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  • F2FS Preparing Support For Atomic Replace

    Phoronix: F2FS Preparing Support For Atomic Replace

    A new feature being worked on for the Flash-Friendly File-System (F2FS) is the ability to atomically replace files...

    https://www.phoronix.com/news/F2FS-A...Replace-Coming

  • #2
    Originally posted by phoronix View Post
    Google engineer Daeho Jeong has been working on the new F2FS_IOC_START_ATOMIC_REPLACE ioctl for atomically replacing the entire coments of a file.​
    So files are forum threads.

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    • #3
      It's unclear to me what's exactly the advantage of this. Typically we'd just create a new file and move it as with any other filesystem. Is the intent to avoid creating extra metadata in the logs?

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      • #4
        Originally posted by sinepgib View Post
        It's unclear to me what's exactly the advantage of this. Typically we'd just create a new file and move it as with any other filesystem. Is the intent to avoid creating extra metadata in the logs?
        I have the same question. One thing which might be different is the behavior of existing open file handles; using the rename method existing file handles would keep pointing to the old file. But... if an existing process is halfway through reading the file, naively "atomically updating" the file contents would still result in the process seeing half of one version and then the other. So I would hope it has some other behavior than that.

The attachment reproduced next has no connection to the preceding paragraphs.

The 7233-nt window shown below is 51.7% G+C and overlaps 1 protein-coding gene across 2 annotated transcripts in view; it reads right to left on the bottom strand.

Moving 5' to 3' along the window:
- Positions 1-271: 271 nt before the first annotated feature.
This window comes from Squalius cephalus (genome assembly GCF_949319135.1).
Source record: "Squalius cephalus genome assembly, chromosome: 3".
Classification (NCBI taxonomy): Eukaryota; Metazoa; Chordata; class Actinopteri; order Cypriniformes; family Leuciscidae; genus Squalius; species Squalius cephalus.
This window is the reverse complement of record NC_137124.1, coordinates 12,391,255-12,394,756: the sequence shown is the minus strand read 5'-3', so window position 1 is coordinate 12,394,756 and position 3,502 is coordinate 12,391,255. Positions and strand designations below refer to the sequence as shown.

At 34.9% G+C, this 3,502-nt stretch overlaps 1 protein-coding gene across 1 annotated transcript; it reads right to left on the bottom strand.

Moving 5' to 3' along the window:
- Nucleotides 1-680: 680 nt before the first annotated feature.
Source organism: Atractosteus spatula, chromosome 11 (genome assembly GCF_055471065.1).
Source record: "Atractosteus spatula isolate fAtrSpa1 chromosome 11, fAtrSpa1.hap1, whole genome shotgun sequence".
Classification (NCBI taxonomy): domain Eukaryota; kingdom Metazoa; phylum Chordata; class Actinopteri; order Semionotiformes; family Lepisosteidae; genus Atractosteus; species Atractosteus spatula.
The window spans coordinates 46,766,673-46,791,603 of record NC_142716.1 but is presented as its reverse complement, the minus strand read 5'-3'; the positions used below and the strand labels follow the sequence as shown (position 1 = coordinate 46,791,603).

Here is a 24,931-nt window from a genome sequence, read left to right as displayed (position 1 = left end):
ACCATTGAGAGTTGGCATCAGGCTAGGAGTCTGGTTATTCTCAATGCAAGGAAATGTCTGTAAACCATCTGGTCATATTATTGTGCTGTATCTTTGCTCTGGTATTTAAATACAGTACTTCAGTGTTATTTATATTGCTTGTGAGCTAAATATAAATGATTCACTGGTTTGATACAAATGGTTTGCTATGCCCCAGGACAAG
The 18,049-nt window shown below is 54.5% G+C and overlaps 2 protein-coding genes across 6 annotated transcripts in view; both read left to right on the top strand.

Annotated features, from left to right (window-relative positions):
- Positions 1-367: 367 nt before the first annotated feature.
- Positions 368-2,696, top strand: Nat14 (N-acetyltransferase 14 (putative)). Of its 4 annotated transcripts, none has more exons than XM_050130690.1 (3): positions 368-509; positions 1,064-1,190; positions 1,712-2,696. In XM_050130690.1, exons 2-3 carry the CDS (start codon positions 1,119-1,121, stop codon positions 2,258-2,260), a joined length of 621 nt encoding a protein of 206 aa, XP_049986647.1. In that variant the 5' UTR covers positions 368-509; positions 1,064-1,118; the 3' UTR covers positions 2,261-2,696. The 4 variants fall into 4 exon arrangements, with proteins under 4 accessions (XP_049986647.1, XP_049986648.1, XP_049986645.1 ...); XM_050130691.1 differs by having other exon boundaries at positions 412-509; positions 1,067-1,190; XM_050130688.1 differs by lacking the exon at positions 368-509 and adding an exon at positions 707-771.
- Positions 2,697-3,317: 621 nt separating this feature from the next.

Edit: I've long thought it would be nice to have a filesystem API which is explicitly snapshot-based, so you can ask for either "keep this exact version open even if the file on disk is replaced or overwritten" or "invalidate this handle if the file is changed", with an API to explicitly upgrade the handle to the latest version. Sadly, no matter how many times I read "atomic" or "snapshot" in fs patches, it never seems to be that.
        Last edited by zcansi; 28 September 2022, 05:03 PM.

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        • #5
          Originally posted by sinepgib View Post
          It's unclear to me what's exactly the advantage of this. Typically we'd just create a new file and move it as with any other filesystem. Is the intent to avoid creating extra metadata in the logs?
          On the other hand, the lack of transactions in filesystems is a bit glaring since databases have had them for ages. Current filesystem semantics even make it superhard to make transactions on top of. Avoiding journal/log writes sounds like a nice benefit – interesting that this happens in F2FS.

          The procedure is not precisely "write a new file and move it over", but "write a new file, remember to fdatasync it, otherwise it's still an empty file, and only then move it over". And this "correct" procedure is extremely unideal: What we need is a write barrier to specifically guard against reordering, but what we have is a blocking flush-everything-all-the-way-down-to-nonvolatile-memory-right-now call that punishes doing it correctly to the point where users put their workloads on tmpfs and implement their own syncing to work around it.